Pepper brings in $16M, gets back to its roots of spicing up ordering experience for food distributors
The New York-based company, Pepper developed an ordering system specifically for food distributors that supports catalogues of over 100,000 items and enables these companies to launch mobile apps and websites so that they can accept orders and payments online. This method, on average, increased revenue for customers by 15%, company CEO Bowie Cheung told TechCrunch.
A majority of restaurants and grocery stores still order food from distributors via voicemail and pay with paper checks, without paper trails or the ability to access order history. Pepper wants to change that.
Cheung co-founded Pepper with Chetan Narain and Ivana Tesanovic in 2019. Cheung and Narain met at UberEats, where they saw technology infiltrate restaurants, yet not so much into the day-to-day workflows of the food distributors that worked with them.
“People care about food waste and sustainability, but it is difficult to envision any operational change when the industry is so fragmented,” Cheung said. “We watched how rapidly technology went from non-existent to prolific in restaurants. There are 25,000 food distributors in the U.S. and almost no technology built for them. That is a hole we can fill.”
In 2020 to address needs during the global pandemic, the company started Pepper Pantry, a consumer-facing portal for customers to place orders directly with food distributors and have them delivered to their homes.
Now today, Pepper announced $16 million in Series A funding to expand what it started two years ago as it aims to work with over 25,000 restaurants and grocery stores in the U.S. and Canada.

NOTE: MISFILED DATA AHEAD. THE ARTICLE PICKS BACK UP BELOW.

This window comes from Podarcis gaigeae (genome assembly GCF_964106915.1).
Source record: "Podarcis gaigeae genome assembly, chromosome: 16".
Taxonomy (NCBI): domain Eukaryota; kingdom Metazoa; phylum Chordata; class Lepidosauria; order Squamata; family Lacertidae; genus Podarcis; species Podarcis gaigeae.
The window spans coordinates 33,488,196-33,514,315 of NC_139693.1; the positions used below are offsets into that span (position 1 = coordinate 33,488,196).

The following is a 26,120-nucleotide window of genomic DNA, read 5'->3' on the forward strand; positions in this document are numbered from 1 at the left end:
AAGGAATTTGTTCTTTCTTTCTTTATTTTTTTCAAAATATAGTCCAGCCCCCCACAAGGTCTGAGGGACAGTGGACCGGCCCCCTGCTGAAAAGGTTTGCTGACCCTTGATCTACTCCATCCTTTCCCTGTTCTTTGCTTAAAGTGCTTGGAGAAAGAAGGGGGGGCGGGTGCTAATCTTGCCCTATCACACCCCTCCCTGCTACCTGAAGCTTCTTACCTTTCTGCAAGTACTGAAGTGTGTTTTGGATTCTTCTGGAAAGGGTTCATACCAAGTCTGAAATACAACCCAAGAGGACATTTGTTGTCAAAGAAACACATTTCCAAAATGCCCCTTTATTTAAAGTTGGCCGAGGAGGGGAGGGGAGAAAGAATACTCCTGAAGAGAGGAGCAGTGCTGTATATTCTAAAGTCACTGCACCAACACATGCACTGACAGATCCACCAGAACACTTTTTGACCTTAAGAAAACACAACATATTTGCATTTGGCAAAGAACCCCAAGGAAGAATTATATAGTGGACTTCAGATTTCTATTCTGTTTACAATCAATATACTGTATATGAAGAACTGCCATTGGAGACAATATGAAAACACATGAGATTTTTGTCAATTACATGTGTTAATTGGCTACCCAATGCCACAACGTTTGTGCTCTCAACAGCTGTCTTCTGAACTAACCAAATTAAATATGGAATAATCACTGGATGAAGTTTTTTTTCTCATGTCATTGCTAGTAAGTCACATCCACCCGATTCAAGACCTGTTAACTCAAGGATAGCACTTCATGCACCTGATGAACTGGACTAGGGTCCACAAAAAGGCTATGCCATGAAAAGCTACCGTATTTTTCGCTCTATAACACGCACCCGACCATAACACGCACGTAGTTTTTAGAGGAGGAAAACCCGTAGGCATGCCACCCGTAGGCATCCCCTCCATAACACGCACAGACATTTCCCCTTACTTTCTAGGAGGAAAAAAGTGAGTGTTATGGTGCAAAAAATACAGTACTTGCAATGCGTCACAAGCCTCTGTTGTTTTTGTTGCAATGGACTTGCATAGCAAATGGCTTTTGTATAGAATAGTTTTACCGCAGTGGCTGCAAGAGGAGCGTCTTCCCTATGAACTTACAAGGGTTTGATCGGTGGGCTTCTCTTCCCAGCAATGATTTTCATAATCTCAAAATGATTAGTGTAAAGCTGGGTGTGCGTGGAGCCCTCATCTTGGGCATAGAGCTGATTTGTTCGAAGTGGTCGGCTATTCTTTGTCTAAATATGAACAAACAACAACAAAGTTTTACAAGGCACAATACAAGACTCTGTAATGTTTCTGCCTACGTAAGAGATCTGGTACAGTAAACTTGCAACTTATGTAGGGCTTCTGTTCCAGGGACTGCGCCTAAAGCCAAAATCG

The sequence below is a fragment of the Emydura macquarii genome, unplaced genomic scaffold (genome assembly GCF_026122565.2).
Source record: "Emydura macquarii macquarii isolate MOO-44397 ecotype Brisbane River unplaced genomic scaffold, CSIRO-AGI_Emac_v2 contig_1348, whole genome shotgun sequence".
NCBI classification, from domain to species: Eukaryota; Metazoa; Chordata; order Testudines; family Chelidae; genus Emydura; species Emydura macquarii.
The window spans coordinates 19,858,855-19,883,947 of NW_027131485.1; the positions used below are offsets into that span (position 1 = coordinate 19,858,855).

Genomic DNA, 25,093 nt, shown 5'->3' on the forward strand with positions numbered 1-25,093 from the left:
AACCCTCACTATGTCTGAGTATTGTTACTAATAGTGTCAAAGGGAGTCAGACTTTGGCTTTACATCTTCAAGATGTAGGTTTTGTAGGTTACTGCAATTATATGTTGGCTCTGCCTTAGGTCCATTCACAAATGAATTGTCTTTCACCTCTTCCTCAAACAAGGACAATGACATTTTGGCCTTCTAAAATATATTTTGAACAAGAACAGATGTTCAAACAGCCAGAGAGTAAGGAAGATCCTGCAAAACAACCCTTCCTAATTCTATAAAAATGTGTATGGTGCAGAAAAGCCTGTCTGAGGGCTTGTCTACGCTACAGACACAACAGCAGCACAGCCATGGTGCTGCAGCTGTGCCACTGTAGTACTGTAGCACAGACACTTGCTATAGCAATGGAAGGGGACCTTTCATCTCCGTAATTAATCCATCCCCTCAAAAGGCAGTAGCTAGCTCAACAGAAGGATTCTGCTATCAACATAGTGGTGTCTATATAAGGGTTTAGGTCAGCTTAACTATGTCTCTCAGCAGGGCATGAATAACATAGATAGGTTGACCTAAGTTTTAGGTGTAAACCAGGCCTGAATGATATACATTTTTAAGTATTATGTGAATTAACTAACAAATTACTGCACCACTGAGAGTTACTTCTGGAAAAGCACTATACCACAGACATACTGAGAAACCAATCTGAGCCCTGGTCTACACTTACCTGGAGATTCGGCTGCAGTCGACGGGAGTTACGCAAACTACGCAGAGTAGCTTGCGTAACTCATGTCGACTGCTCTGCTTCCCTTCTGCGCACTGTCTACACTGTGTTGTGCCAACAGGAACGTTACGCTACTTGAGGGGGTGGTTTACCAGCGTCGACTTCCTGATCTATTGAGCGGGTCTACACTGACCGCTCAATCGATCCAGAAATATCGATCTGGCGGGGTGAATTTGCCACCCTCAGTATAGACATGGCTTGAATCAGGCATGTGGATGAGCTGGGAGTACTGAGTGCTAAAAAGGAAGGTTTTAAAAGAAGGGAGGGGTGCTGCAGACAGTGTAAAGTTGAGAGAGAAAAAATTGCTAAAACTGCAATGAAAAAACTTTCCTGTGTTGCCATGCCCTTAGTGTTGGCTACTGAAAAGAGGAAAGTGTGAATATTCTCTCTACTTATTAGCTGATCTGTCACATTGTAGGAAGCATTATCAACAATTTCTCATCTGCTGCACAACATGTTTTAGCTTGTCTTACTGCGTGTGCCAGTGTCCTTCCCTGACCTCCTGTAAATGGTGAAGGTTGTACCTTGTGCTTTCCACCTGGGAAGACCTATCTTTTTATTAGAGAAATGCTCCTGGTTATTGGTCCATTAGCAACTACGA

Index Ventures led the round and was joined by Greylock Partners, Imaginary Ventures, BoxGroup, Moving Capital and Brett Schulman. The latest round brings the total capital raised to date to $20 million.
“Pepper is pursuing what we think is the next big opportunity in the restaurant industry: enabling restaurants to purchase $200 billion of annual food inventory digitally instead of via phone and email,” said Damir Becirovic, principal at Index Ventures, and Pepper investor, in a written statement. “Pepper has built a great platform that they provide to food distributors, essentially enabling a Shopify-like e-commerce storefront for them.”
The U.S. wholesale food distribution industry has a combined annual revenue of about $991 billion. To meet that demand, Cheung plans to inject the new funding into three areas: onboarding more food distributors in the U.S. and Canada, product development and sales and marketing. He also plans to double the size of Pepper’s 24 employees in the next 12 months.
Pepper prides itself on being low friction for customers to get up and running, in some cases without upfront costs, something Cheung said was not possible with some of Pepper’s competitors.
The company charges on a monthly basis based on the number of active users and can get customers going in about two months compared to hundreds of thousands of dollars in upfront costs and a six- to 12-month timeline from other companies, he added.
He believes that is why Pepper was able to recruit a network, in one year, that represents 20,000 unique buyers that bring in over $1 billion in sales altogether.
“For some supplies, that is enough friction, which is why they haven’t launched digital operations to date,” he added. “We can get our technology up quickly, so we don’t have to charge those fees. We also don’t charge ongoing consulting fees and are building out a library of features so customers can pick and choose what they need.”